Levon Helm wanted to make one thing perfectly clear: he did not care for Robbie Robertson. While it's an interesting look back at Levon's experiences, I'm interested to hear Robertson's side of the story.

    Amazon Link

  • Lady Sings the Blues 

    Billie Holiday and William Dufty

    A true time capsule. These are Billie Holiday's memoirs, written in 1956. While it definitely falls under the heartbreak genre due to her addictions and early death, it's a fascinating look back at the Jazz world in it's heyday.

    Amazon Link

Reference Shelf

I've found that books are also really great for learning new things.

Others that fit: Art of Modern Rock: The Poster Explosion, Chronicles: Volume One

  • The Rolling Stone Interviews

    Jann S. Wenner & Joe Levy

    There are all kinds of great Rolling Stones compilations out there: The Encyclopedia of Rock, The Jazz Record Guide, 1000 Covers, etc. This one goes well beyond music, featuring interviews with the likes of the Dalai Lama and Francis Ford Coppola.

    Amazon Link

  • The History of Jazz

    Ted Gioia

    Although it feels like something you'd read for a college course, it's a great introduction to Jazz music. It starts at the beginning with Jelly Roll Morton and Louis Armstrong and takes you all the way to the present day.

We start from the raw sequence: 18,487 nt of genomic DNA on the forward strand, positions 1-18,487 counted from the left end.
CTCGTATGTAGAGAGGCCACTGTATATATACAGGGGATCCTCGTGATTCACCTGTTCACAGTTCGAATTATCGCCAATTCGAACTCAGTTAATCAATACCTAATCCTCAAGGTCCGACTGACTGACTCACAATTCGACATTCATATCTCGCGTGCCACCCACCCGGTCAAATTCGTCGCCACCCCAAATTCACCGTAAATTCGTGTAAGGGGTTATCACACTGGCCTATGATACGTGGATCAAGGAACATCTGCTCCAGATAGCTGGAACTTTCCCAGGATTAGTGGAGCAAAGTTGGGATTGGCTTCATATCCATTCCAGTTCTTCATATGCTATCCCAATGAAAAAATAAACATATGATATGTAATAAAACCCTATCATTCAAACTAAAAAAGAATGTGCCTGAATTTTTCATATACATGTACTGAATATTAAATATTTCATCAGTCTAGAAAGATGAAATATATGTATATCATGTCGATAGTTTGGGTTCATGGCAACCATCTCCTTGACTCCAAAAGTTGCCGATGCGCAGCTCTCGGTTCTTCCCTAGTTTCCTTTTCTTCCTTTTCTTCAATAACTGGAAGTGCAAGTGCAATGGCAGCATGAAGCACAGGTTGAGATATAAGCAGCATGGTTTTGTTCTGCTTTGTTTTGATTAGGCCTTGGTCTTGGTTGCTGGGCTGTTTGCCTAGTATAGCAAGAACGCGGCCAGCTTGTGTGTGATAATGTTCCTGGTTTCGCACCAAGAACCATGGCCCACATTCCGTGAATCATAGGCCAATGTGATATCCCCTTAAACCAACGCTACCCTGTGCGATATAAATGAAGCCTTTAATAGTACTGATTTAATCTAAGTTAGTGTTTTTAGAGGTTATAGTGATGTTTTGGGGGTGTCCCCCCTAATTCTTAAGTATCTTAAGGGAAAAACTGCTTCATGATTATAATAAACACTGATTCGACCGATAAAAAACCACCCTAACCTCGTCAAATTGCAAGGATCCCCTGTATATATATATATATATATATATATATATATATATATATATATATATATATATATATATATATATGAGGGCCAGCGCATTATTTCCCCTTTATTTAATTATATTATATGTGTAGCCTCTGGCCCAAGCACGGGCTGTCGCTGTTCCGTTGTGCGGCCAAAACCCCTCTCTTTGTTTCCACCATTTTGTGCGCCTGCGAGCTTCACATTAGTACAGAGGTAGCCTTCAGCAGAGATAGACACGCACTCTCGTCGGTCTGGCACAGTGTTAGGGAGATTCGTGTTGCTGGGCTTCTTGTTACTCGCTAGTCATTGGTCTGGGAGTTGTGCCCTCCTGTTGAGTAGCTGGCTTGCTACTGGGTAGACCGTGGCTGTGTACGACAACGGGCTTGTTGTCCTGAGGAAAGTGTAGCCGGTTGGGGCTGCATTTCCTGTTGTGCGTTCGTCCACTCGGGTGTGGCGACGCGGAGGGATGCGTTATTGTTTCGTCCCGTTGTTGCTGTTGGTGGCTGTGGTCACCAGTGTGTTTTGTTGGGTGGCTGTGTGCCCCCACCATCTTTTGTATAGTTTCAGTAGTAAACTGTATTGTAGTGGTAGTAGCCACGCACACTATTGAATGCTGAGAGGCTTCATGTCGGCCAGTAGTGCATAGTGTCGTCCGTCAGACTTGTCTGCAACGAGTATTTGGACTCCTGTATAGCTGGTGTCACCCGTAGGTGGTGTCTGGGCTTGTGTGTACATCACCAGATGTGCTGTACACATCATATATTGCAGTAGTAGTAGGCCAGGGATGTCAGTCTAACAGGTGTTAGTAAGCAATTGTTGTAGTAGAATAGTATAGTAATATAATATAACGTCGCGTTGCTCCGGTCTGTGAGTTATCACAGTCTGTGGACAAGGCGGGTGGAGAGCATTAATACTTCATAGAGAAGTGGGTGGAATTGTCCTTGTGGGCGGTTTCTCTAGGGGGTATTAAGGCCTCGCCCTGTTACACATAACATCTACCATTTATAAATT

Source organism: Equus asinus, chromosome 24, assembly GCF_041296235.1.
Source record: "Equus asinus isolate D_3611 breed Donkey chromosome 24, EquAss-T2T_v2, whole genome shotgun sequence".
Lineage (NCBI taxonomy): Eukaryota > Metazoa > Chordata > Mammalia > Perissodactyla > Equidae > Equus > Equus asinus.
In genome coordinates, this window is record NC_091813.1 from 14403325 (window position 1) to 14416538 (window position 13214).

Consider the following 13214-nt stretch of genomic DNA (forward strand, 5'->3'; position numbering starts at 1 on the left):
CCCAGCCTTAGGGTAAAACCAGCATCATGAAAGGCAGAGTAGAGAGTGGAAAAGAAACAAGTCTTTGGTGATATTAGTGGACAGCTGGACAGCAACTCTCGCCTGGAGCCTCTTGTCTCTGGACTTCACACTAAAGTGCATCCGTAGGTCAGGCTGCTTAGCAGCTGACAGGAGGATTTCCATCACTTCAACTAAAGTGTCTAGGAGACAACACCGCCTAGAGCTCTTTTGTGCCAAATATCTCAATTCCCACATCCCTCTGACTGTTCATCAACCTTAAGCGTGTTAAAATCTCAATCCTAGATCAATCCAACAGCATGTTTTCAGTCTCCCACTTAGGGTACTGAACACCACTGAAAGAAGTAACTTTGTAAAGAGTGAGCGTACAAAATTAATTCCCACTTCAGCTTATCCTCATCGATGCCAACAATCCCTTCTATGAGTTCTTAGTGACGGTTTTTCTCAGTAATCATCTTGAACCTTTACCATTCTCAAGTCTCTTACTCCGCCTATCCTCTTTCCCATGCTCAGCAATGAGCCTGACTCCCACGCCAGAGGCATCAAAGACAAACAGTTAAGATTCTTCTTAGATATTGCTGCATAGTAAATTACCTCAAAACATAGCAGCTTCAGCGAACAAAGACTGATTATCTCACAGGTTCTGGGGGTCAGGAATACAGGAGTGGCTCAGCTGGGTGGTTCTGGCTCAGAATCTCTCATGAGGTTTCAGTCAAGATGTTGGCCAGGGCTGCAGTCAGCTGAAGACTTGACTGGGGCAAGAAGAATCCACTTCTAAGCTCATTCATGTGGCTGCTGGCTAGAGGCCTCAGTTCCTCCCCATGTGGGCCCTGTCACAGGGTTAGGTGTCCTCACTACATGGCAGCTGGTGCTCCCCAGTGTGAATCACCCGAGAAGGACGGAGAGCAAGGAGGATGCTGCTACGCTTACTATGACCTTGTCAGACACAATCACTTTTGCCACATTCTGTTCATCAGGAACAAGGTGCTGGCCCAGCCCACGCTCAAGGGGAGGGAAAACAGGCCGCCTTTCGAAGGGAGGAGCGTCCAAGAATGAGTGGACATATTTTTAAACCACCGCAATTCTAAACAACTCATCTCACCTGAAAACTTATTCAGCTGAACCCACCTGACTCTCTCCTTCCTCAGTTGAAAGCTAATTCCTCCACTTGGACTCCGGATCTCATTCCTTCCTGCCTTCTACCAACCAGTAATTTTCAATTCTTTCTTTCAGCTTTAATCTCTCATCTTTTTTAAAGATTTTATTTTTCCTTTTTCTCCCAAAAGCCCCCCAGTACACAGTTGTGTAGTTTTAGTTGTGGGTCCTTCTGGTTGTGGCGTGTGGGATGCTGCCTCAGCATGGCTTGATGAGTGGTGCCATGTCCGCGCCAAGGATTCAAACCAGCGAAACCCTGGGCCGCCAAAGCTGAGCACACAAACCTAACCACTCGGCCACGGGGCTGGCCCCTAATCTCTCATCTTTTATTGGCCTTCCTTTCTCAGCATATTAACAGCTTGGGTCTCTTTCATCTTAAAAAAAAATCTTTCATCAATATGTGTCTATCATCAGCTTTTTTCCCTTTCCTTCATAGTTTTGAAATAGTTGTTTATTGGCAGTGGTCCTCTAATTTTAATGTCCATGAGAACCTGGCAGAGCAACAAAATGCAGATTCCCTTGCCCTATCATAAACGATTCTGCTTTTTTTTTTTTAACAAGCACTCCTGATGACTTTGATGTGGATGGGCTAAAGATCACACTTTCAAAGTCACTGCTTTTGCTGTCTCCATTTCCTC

Amazon Link

  • Please Kill Me: The Uncensored Oral History of Punk

    Legs McNeil & Gillian McCain

    A firsthand account of the early punk scene in New York written by Legs McNeil, who was one of the founders of Punk magazine. The book is written as a series of interviews with everyone from Lou Reed to Iggy Pop.

    Amazon Link

  • The Austin Chronicle Music Anthology

    Austin Powell & Doug Freeman

    This book is a time capsule as much as a reference book as most of Austin's legendary clubs such as Liberty Lunch, Emo's, and the Armadillo World Headquarters are long gone.

    Amazon Link

Texas Country

The rest of my shelf is mostly filled with stories from my favorite musical genre, Texas Country.

Others that fit: A Deeper Blue: The Life and Music of Townes Van Zandt, The Broken Spoke: Austin's Legendary Honky-Tonk

  • Waylon: An Autobiography 

    Waylon Jennings & Lenny Kaye

    It's not as well known as Johnny Cash or Willie Nelson's books, but Waylon has a lot of interesting stories to tell. From his friendships with Johnny Cash and Buddy Holly to his founding of the Outlaw movement, Waylon never took crap from anyone.

    Amazon Link

  • Honky Tonk Hero

    Billy Joe Shaver

    There'd probably be no Waylon Jennings without Billy Joe Shaver. Shaver wrote Honky Tonk Heroes and is one tough SOB. He's missing a couple of fingers from a sawmill accident, and he once shot a guy and wrote a song about it.

    Amazon Link

  • Without Getting Killed or Caught: The Life and Music of Guy Clark 

    Tamara Saviano

    Saviano spent the last few years with Guy Clark before he died and wrote this book about him. Guy Clark is one of the giants of Texas songwriting along with his friend Townes Van Zandt.

    Amazon Link

  • San Antonio Rose: The Life and Music of Bob Wills 

    Charles Townsend

    This book is as entertaining as Bob Wills storied career, with over 200 interviews from those closest to Wills. Wills put a new spin on the big band music of the 30s to create a sound unique to Texas called Western Swing.

    Amazon Link